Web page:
Although designed to be quite simple and meant for private users, I can recall one or two times when I have used it in corporate environment, for instance when the corporate policy does not allow any installations on work laptops, a co-worker is doing home office and can't log in to VPN although the internet connection is fine so the intern remote connections are out of the question, as well as is asking them to download and install a third party remote assistance program.

    Remote Assistance works in these situations and gives me a better picture of the issue than a panicked voice on the phone "Then I clicked that round thing and it like blinked and mails were gone...".

    Anyway, my point is that the built-in, Windows native Remote Assistance is a very practical, nice tool, doing very well what it is designed to do.

    Kari
    Last edited by Kari; 30 Oct 2013 at 09:14. Reason: I seem to be totally unable to post without typos :).
      My Computer


  5. Posts : 1
    window 7 professional 32 bit
       #5

    I never tried this remote assistance of windows and i think this topics will really help me thank you
      My Computer


  6. Posts : 17,545
    Windows 10 Pro x64 EN-GB
    Thread Starter
       #6

    AizenoA said:
    I never tried this remote assistance of windows and i think this topics will really help me thank you
    Hi AizenoA, welcome to the Seven Forums.

    You are welcome :).

    Remote Assistance is very practical when you need help or want to assist a friend over the Internet.

    Kari
      My Computer


  7. Posts : 26
    windows 7 64 bit professional
       #7

    Problem with Win 7 Remote Assitance


    Dear Forum,

    I haven't been on this Forum for a long, long time. However, I just built a second PC (for my daughter who lives in another city) and wanted to try out the Windows Remote Assistance (WRA) feature. Right now, both computers are in my office and connected to my router (without the second computer being connected to my home network). Following the advice in these pages (and elsewhere) I could establish the connection between the two computers (either by "Easy Connect", or e-mail, both ways between the two PCs), and I could see the other desktop either way.

    The only thing I couldn't do is to get control over the other PC. I haven't seen any comment about this kind of a problem in the many help postings regarding WRA. Maybe I misunderstood something about this feature.

    I would greatly appreciate any help.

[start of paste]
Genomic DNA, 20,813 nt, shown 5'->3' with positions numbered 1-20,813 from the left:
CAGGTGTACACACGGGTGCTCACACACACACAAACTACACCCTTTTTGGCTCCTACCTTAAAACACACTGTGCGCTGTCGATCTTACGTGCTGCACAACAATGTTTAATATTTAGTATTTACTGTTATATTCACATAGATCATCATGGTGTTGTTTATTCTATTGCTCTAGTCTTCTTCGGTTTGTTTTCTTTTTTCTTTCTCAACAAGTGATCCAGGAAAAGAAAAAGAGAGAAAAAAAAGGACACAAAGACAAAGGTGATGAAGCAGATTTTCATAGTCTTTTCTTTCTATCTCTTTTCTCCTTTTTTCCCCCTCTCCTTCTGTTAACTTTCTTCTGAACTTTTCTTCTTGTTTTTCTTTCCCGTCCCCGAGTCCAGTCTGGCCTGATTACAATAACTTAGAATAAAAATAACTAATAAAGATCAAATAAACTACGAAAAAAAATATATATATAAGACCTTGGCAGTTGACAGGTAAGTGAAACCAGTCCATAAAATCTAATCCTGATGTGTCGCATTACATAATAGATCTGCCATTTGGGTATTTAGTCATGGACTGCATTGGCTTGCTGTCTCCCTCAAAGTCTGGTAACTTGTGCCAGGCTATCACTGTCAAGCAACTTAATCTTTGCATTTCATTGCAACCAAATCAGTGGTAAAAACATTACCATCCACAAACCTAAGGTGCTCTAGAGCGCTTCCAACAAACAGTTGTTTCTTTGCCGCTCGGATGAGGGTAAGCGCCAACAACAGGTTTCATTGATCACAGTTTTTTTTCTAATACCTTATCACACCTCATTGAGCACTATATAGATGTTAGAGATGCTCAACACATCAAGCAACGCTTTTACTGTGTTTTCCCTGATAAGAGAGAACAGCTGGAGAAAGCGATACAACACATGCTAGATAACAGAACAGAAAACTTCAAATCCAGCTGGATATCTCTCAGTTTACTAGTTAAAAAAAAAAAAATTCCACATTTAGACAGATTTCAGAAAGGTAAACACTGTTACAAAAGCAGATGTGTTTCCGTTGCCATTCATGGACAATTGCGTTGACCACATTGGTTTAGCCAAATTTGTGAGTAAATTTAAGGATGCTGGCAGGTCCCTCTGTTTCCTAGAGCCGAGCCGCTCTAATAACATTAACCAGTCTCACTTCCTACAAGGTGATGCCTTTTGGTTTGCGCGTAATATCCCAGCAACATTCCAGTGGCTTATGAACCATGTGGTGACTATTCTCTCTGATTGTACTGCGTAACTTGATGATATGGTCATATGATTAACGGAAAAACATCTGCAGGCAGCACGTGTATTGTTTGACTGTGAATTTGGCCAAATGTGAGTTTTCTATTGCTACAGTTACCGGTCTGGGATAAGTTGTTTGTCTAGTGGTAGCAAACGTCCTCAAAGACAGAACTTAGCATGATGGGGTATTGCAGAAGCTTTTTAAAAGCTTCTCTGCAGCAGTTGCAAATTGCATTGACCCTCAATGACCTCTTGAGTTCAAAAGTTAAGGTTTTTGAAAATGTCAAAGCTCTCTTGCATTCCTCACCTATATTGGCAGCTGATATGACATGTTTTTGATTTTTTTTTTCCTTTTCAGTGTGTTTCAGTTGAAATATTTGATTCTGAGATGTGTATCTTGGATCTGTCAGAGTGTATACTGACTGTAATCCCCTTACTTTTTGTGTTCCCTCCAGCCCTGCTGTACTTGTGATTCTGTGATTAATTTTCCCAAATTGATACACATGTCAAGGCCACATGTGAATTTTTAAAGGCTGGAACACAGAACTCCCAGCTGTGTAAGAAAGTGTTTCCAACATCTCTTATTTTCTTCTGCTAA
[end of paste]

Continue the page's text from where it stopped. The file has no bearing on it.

Thank you,
    Laszlo G.
      My Computer


  8. Posts : 17,545
    Windows 10 Pro x64 EN-GB
    Thread Starter
       #8

    lgutai said:
    Following the advice in these pages (and elsewhere) I could establish the connection between the two computers (either by "Easy Connect", or e-mail, both ways between the two PCs), and I could see the other desktop either way.

    The only thing I couldn't do is to get control over the other PC. I haven't seen any comment about this kind of a problem in the many help postings regarding WRA. Maybe I misunderstood something about this feature.
    I am sorry but I do not understand what you mean? First you mention that you can see the other computer using WRA. Then you continue that you cannot control the other PC.

    The thing is, if the WRA works and you can connect to another PC, that's it. You control it in its own WRA window which shows the desktop computer you are connected to.

    Please could you explain your issue more detailed.

    Kari
      My Computer


  9. Posts : 26
    windows 7 64 bit professional
       #9

    Windows Remote Assistance - cannot control other PC


    Hi Kari,

    Sorry for not being clear previously, I repeat my question. I established the connection (this time via email); the person requested the help allowed me to connect; and she got a message: "Your helper can now see your desktop". And indeed, I can see her desktop (please, see the attachment). However, I would like to do things ("control") on the remote desktop. E.g. click on her folder from my computer and open it, on her computer from my PC go into her C: drive, run programs, etc., but I have no way to do anything on her desktop from my computer! Maybe this WRA program only lets you see the other desktop but not to do anything?

    If not so, can you tell me what I am doing wrong, and if so, can you suggest a way to do what I would like to do? (Before I retired from Intel at 73 as a reliability physicist, 5 years ago, the wonderful IT people did everything on my PC - I just had to make sure that Intel products are reliable :).)

    Thank you again, and sorry for not being clear.

    Regards,

    Laszlo.
    Attached Thumbnails Attached Thumbnails Remote Assistance - Use in Windows-windows-assistance.jpg  
      My Computer